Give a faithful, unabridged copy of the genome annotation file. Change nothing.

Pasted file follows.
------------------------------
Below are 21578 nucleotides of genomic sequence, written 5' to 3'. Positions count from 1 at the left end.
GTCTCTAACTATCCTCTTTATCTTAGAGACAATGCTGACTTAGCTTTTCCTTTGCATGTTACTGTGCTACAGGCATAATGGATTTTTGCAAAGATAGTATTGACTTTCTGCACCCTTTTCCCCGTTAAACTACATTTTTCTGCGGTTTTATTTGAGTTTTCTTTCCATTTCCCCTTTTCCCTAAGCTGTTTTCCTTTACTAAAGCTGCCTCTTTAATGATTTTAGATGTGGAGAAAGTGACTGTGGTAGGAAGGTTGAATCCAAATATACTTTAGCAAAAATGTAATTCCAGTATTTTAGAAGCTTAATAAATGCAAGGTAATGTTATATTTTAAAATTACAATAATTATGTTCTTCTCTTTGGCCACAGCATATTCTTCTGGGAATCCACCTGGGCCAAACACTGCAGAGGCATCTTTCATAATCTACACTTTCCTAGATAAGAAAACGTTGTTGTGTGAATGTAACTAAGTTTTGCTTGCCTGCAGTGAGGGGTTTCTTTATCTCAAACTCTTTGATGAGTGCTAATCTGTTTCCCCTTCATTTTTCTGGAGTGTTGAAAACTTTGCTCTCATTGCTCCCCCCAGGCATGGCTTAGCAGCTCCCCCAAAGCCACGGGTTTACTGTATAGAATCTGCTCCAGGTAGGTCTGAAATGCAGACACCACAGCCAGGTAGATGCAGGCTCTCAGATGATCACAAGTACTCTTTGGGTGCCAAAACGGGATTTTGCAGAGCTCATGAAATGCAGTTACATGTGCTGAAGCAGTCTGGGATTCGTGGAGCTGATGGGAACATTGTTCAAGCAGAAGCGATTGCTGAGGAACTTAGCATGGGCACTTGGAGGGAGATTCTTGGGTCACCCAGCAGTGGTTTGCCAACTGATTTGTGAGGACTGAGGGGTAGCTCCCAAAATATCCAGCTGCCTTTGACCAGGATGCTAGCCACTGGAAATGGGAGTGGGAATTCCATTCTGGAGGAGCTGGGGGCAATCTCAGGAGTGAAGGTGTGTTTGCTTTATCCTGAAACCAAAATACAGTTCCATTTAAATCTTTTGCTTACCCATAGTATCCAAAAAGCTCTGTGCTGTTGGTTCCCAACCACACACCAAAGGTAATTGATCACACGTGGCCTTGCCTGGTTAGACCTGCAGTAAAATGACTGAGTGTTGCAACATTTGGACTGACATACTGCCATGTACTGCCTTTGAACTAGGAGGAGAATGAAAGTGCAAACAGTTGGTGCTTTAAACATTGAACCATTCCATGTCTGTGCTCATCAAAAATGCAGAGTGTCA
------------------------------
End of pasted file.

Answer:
Below are 21578 nucleotides of genomic sequence, written 5' to 3'. Positions count from 1 at the left end.
GTCTCTAACTATCCTCTTTATCTTAGAGACAATGCTGACTTAGCTTTTCCTTTGCATGTTACTGTGCTACAGGCATAATGGATTTTTGCAAAGATAGTATTGACTTTCTGCACCCTTTTCCCCGTTAAACTACATTTTTCTGCGGTTTTATTTGAGTTTTCTTTCCATTTCCCCTTTTCCCTAAGCTGTTTTCCTTTACTAAAGCTGCCTCTTTAATGATTTTAGATGTGGAGAAAGTGACTGTGGTAGGAAGGTTGAATCCAAATATACTTTAGCAAAAATGTAATTCCAGTATTTTAGAAGCTTAATAAATGCAAGGTAATGTTATATTTTAAAATTACAATAATTATGTTCTTCTCTTTGGCCACAGCATATTCTTCTGGGAATCCACCTGGGCCAAACACTGCAGAGGCATCTTTCATAATCTACACTTTCCTAGATAAGAAAACGTTGTTGTGTGAATGTAACTAAGTTTTGCTTGCCTGCAGTGAGGGGTTTCTTTATCTCAAACTCTTTGATGAGTGCTAATCTGTTTCCCCTTCATTTTTCTGGAGTGTTGAAAACTTTGCTCTCATTGCTCCCCCCAGGCATGGCTTAGCAGCTCCCCCAAAGCCACGGGTTTACTGTATAGAATCTGCTCCAGGTAGGTCTGAAATGCAGACACCACAGCCAGGTAGATGCAGGCTCTCAGATGATCACAAGTACTCTTTGGGTGCCAAAACGGGATTTTGCAGAGCTCATGAAATGCAGTTACATGTGCTGAAGCAGTCTGGGATTCGTGGAGCTGATGGGAACATTGTTCAAGCAGAAGCGATTGCTGAGGAACTTAGCATGGGCACTTGGAGGGAGATTCTTGGGTCACCCAGCAGTGGTTTGCCAACTGATTTGTGAGGACTGAGGGGTAGCTCCCAAAATATCCAGCTGCCTTTGACCAGGATGCTAGCCACTGGAAATGGGAGTGGGAATTCCATTCTGGAGGAGCTGGGGGCAATCTCAGGAGTGAAGGTGTGTTTGCTTTATCCTGAAACCAAAATACAGTTCCATTTAAATCTTTTGCTTACCCATAGTATCCAAAAAGCTCTGTGCTGTTGGTTCCCAACCACACACCAAAGGTAATTGATCACACGTGGCCTTGCCTGGTTAGACCTGCAGTAAAATGACTGAGTGTTGCAACATTTGGACTGACATACTGCCATGTACTGCCTTTGAACTAGGAGGAGAATGAAAGTGCAAACAGTTGGTGCTTTAAACATTGAACCATTCCATGTCTGTGCTCATCAAAAATGCAGAGTGTCA